I am proud to be certified by CLIA (Cruise Lines International Association) as an Elite Cruise Counselor. The Cruise Counselor Certification Program is CLIA's most comprehensive training which requires agents to successfully complete a number of compulsory training courses and exams, attend cruise conferences, and conduct ship inspections. Anita Thompson, Attheta Travel
Monday, March 17, 2014
Cruise Myths: Seasickness
If you’re worried that you won’t enjoy a cruise because you’ll get seasick – a form of motion sickness that results from the rolling motion of a ship – be assured that it’s not an automatic effect of cruising.
Some people may be susceptible to seasickness, but many are never bothered by it. There will be rocking or other movement of the ship from time to time, but you may be surprised by how gentle that motion can be. In addition, your ship will be specially equipped to minimize rolling, and there’s a lot you can do before and during the cruise to guard against seasickness.
All modern cruise ships have stabilizers attached to the hull, which reduce any rolling (side-to-side motion) of the ship. Stabilizers use sensors to automatically position themselves to best counteract the rolling effect of waves; the captain and crew can also control the position of stabilizers as needed. Plus, the ship’s officers are trained to set a course that will minimize pitching (front-to-back movement) as well as rolling.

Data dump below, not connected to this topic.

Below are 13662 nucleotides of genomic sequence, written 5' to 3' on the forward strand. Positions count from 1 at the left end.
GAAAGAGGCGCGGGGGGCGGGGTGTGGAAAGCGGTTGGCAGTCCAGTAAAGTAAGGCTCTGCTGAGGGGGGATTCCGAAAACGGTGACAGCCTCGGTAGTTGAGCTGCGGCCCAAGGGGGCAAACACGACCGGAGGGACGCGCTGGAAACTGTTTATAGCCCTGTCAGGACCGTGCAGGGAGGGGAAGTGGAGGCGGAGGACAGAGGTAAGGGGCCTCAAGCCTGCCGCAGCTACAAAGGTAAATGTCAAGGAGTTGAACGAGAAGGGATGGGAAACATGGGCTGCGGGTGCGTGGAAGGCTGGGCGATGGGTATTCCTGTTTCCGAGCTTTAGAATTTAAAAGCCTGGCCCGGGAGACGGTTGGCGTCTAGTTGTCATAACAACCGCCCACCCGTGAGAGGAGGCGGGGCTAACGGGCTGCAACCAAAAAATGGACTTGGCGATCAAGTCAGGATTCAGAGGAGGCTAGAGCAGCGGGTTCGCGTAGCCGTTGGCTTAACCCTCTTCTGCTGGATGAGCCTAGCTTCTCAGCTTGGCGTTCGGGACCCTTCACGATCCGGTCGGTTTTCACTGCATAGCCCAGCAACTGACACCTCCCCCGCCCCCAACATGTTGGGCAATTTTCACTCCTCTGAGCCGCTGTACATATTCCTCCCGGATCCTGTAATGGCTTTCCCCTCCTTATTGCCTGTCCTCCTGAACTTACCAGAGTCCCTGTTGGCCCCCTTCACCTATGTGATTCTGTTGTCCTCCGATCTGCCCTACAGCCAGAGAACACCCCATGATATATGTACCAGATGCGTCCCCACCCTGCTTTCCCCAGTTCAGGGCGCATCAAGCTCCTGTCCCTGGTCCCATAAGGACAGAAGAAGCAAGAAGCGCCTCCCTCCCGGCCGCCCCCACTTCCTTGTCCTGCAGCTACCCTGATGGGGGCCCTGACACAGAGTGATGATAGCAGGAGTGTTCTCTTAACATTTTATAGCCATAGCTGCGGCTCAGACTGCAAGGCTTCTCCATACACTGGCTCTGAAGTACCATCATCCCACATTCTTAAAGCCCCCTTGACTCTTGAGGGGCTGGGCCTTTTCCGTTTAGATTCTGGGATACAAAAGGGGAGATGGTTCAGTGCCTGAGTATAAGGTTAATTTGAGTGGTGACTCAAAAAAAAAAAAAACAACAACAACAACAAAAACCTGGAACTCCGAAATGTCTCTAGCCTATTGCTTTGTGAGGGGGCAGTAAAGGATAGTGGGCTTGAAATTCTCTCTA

While making cruise reservations, you can book a stateroom in the most stable part of the ship. Ask your travel professional for assistance.
Before you depart, consult with your doctor about anti-seasickness medications. Your doctor may recommend an antihistamine, available over the counter; or, a prescription adhesive patch, which can provide several days of protection.
If you don’t know whether or not you are susceptible to seasickness, give yourself a chance to find out. The excitement of getting familiar with the ship and attending the launch party may help distract you from any potential seasickness; before you know it, you’ll be out at sea and having a wonderful time! If you do feel nausea or other symptoms, Mayo Clinic recommends taking these steps:
* Sit on deck for a while and focus on the horizon. Keep your head still and rest it against the back of the deck chair.
* Avoid spicy or greasy foods and alcohol; ask a waiter for some dry crackers or a carbonated beverage to help settle your stomach.
* Take an antihistamine (be prepared for drowsiness as a side effect) or put on your patch.
Chances are, you’ll soon feel better and will adjust to the motion of the ship. Bon voyage!
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